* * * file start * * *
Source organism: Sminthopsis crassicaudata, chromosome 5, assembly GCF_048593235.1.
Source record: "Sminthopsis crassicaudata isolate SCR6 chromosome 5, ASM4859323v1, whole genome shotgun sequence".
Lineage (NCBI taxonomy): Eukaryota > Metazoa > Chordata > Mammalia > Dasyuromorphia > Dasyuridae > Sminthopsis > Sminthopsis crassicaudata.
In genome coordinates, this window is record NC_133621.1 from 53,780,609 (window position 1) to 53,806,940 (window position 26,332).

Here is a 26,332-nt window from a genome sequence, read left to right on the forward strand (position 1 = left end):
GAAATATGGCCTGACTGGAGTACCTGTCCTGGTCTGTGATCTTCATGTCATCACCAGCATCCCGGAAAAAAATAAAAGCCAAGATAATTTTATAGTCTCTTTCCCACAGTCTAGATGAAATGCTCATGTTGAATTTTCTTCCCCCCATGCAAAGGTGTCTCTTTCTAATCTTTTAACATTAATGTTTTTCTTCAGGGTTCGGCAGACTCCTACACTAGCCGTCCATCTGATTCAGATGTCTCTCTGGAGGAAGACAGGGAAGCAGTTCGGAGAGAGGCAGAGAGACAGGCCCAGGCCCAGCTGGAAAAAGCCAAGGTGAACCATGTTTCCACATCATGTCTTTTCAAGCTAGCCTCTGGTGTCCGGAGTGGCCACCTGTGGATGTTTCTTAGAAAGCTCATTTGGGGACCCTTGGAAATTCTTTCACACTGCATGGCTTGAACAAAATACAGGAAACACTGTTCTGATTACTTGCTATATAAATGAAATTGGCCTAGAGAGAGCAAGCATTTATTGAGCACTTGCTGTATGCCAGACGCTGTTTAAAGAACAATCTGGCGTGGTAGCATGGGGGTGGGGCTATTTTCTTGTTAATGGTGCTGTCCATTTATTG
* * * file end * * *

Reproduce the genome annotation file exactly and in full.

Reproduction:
Source organism: Sminthopsis crassicaudata, chromosome 5, assembly GCF_048593235.1.
Source record: "Sminthopsis crassicaudata isolate SCR6 chromosome 5, ASM4859323v1, whole genome shotgun sequence".
Lineage (NCBI taxonomy): Eukaryota > Metazoa > Chordata > Mammalia > Dasyuromorphia > Dasyuridae > Sminthopsis > Sminthopsis crassicaudata.
In genome coordinates, this window is record NC_133621.1 from 53,780,609 (window position 1) to 53,806,940 (window position 26,332).

Here is a 26,332-nt window from a genome sequence, read left to right on the forward strand (position 1 = left end):
GAAATATGGCCTGACTGGAGTACCTGTCCTGGTCTGTGATCTTCATGTCATCACCAGCATCCCGGAAAAAAATAAAAGCCAAGATAATTTTATAGTCTCTTTCCCACAGTCTAGATGAAATGCTCATGTTGAATTTTCTTCCCCCCATGCAAAGGTGTCTCTTTCTAATCTTTTAACATTAATGTTTTTCTTCAGGGTTCGGCAGACTCCTACACTAGCCGTCCATCTGATTCAGATGTCTCTCTGGAGGAAGACAGGGAAGCAGTTCGGAGAGAGGCAGAGAGACAGGCCCAGGCCCAGCTGGAAAAAGCCAAGGTGAACCATGTTTCCACATCATGTCTTTTCAAGCTAGCCTCTGGTGTCCGGAGTGGCCACCTGTGGATGTTTCTTAGAAAGCTCATTTGGGGACCCTTGGAAATTCTTTCACACTGCATGGCTTGAACAAAATACAGGAAACACTGTTCTGATTACTTGCTATATAAATGAAATTGGCCTAGAGAGAGCAAGCATTTATTGAGCACTTGCTGTATGCCAGACGCTGTTTAAAGAACAATCTGGCGTGGTAGCATGGGGGTGGGGCTATTTTCTTGTTAATGGTGCTGTCCATTTATTG